Through the use of an 802.11 analyzer, a person can monitor 802.11 frames sent over the wireless
LAN and easily fool the network through various "man-in-the-middle" attacks. You can view the
frames sent back and forth between a user's radio NIC and access point during the association
process. As a result, you'll learn information about the radio card and access point, such as IP address
of both devices, association ID for the radio NIC, and SSID of the network.
With this information, someone can setup a rogue access point (on a different radio channel) closer to
a particular user to force the user's radio NIC to reassociate with the rogue access point. Because
802.11 doesn't provide access point authentication, the radio NIC will happily reassoicate with the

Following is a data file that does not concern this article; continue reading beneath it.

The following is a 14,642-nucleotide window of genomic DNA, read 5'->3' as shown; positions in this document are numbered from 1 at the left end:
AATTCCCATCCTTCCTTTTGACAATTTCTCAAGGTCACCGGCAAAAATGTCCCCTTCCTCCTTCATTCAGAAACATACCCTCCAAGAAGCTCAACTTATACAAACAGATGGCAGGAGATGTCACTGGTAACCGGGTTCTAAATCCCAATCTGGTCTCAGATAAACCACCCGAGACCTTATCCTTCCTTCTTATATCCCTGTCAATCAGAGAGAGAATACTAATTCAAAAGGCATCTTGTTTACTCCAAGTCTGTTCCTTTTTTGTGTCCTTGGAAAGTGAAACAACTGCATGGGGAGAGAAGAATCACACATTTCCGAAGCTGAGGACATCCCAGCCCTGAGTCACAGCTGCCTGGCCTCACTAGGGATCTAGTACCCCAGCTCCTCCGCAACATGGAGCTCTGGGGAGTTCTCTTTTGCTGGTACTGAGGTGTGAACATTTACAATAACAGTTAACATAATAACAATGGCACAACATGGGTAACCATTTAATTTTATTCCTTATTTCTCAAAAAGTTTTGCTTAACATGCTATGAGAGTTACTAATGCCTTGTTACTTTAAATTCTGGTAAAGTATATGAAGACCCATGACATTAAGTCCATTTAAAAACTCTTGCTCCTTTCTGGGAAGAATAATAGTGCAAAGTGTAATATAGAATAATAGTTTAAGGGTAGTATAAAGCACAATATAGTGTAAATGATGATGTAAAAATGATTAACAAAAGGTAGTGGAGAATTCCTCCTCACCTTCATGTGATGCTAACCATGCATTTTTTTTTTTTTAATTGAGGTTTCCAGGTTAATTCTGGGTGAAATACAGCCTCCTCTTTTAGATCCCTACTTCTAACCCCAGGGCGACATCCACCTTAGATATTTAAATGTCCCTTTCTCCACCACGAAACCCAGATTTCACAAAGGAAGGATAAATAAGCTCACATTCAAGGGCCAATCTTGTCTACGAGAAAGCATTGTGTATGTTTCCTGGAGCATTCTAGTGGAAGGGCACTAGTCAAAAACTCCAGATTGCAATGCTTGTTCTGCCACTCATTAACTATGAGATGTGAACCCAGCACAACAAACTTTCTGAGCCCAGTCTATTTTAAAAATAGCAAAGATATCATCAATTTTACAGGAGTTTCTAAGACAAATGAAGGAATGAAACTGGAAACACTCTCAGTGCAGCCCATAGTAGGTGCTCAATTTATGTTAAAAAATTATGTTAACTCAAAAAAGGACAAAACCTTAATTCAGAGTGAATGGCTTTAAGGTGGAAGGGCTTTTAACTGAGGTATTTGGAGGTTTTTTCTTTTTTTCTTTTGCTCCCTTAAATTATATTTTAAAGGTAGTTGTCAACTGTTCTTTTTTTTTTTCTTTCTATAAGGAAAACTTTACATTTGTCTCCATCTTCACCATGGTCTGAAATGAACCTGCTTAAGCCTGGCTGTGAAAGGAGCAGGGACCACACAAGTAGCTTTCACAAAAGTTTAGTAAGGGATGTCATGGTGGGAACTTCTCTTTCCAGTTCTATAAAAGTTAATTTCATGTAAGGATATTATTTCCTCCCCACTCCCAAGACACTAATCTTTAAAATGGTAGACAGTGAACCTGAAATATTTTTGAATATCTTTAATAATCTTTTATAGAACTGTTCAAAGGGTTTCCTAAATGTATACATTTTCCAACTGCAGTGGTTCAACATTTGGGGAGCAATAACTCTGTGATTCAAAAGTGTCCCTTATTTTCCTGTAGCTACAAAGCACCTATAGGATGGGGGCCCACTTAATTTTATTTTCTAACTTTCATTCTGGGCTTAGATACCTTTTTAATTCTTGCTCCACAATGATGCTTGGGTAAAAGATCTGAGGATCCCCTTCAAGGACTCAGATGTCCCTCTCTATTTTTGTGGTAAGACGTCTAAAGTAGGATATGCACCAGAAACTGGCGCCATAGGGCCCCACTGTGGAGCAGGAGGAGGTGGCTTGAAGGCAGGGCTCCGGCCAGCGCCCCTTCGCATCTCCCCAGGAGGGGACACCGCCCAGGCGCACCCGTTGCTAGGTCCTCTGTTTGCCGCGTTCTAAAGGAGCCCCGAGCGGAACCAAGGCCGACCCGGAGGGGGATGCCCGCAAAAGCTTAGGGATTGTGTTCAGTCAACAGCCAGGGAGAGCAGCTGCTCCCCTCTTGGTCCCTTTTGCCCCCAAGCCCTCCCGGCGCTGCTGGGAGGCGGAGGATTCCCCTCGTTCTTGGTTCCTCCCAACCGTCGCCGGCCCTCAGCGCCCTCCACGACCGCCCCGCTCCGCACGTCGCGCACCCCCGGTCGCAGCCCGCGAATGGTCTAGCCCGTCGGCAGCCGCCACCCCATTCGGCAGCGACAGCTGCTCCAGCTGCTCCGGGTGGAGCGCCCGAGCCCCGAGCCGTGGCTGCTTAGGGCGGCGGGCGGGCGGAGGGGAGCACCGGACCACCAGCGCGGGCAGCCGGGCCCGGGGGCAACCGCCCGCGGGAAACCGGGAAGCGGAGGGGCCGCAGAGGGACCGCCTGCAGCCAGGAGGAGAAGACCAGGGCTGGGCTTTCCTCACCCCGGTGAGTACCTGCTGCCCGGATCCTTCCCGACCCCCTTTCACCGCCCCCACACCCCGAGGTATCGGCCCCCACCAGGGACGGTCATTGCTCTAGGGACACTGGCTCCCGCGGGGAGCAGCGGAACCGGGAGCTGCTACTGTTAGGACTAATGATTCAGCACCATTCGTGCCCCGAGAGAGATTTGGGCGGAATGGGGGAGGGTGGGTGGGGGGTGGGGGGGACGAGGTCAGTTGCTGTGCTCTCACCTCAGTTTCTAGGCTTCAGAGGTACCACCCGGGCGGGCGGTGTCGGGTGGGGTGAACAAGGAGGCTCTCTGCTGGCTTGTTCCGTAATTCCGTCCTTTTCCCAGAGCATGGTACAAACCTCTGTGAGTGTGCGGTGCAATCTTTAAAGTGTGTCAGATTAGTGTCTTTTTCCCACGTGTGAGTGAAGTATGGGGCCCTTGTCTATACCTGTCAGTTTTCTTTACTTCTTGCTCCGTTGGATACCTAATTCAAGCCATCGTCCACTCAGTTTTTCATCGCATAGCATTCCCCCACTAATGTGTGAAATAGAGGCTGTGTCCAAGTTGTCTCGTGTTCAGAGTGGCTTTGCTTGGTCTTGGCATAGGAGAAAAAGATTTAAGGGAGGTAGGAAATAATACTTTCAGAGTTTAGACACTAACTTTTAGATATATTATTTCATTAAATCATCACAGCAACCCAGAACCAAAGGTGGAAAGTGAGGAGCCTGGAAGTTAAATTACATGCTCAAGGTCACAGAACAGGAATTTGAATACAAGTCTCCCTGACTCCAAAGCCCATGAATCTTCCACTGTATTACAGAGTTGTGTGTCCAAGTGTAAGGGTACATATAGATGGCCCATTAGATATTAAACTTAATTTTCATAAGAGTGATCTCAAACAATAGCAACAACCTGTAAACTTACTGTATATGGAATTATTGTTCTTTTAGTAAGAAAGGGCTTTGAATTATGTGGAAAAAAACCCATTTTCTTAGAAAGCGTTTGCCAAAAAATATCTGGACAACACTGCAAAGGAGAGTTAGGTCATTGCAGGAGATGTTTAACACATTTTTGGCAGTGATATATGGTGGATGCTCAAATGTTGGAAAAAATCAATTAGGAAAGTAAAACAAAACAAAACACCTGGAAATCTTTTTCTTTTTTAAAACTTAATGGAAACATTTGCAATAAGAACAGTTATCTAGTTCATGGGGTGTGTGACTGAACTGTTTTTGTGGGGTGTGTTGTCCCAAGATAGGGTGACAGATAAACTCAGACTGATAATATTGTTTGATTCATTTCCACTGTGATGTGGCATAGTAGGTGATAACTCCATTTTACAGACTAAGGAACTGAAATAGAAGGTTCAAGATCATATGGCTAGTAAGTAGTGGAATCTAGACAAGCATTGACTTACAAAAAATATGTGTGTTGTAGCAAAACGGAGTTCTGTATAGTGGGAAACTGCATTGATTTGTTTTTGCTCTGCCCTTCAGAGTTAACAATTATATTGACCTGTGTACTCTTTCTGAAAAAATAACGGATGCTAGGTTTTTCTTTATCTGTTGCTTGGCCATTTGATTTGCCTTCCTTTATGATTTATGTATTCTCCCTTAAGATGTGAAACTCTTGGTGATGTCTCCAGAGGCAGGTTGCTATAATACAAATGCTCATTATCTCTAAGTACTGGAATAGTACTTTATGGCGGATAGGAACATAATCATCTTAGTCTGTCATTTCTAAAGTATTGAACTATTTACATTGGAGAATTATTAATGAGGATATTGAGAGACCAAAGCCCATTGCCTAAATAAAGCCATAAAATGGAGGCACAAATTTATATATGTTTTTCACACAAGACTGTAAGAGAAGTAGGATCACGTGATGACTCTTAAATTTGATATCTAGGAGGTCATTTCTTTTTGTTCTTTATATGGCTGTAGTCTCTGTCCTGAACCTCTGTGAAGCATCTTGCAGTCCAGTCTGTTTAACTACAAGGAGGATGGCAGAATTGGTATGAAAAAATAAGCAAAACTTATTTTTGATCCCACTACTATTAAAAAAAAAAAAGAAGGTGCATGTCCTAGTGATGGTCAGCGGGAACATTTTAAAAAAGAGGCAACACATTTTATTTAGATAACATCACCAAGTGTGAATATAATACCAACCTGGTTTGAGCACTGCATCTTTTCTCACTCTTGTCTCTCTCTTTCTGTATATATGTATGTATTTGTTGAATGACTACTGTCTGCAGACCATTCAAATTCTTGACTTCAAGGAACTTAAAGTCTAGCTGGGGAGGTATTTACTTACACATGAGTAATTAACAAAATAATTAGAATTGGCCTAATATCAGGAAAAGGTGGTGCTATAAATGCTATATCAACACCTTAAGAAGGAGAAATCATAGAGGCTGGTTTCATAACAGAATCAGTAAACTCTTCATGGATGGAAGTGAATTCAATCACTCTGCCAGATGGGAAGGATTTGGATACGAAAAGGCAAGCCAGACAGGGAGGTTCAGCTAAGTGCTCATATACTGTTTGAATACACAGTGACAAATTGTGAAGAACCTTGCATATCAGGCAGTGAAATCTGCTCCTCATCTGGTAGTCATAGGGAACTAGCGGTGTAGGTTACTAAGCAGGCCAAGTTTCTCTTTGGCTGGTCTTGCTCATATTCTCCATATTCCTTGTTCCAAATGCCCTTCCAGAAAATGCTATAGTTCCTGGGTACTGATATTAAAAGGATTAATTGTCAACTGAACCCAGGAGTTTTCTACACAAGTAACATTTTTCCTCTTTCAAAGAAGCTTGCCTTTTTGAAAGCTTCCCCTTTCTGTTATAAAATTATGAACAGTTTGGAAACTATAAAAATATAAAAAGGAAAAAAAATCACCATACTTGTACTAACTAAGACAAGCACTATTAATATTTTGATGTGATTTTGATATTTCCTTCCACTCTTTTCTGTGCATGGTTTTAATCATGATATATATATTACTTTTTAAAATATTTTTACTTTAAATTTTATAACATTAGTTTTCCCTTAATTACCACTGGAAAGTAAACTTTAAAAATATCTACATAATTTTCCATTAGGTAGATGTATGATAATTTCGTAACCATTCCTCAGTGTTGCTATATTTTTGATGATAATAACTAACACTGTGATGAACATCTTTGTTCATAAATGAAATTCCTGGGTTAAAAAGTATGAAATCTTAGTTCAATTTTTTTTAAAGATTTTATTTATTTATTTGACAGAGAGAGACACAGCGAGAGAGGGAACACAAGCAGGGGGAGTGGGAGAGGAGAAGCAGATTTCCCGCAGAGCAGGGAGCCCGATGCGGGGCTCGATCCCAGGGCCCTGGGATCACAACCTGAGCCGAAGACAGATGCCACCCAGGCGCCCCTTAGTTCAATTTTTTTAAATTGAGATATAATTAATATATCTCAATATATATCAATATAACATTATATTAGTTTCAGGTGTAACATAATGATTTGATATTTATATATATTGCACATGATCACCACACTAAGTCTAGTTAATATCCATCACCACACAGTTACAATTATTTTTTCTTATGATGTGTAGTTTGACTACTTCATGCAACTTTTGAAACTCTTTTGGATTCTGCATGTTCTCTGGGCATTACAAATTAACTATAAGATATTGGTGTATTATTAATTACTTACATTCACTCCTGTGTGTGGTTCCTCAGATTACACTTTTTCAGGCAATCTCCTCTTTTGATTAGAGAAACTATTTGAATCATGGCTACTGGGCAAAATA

rogue access point. Once reassociation occurs, the rogue access point will capture traffic from
unsuspected users attempting to login to their services. Of course this exposes sensitive user names
and passwords to a hacker who has an interface with the rogue access point.
Someone can also use man-in-the-middle techniques using a rogue radio NIC. After gleaning
information about a particular wireless LAN by monitoring frame transmissions, a hacker can program
a rogue radio NIC to mimic a valid one. This enables the hacker to deceive the access point by
disassociating the valid radio NIC and reassociating again as a rogue radio NIC with the same
parameters as the valid radio NIC. As a result, the hacker can use the rogue radio NIC to steal the
session and carryon with a particular network-based service, one that the valid user had logged into.
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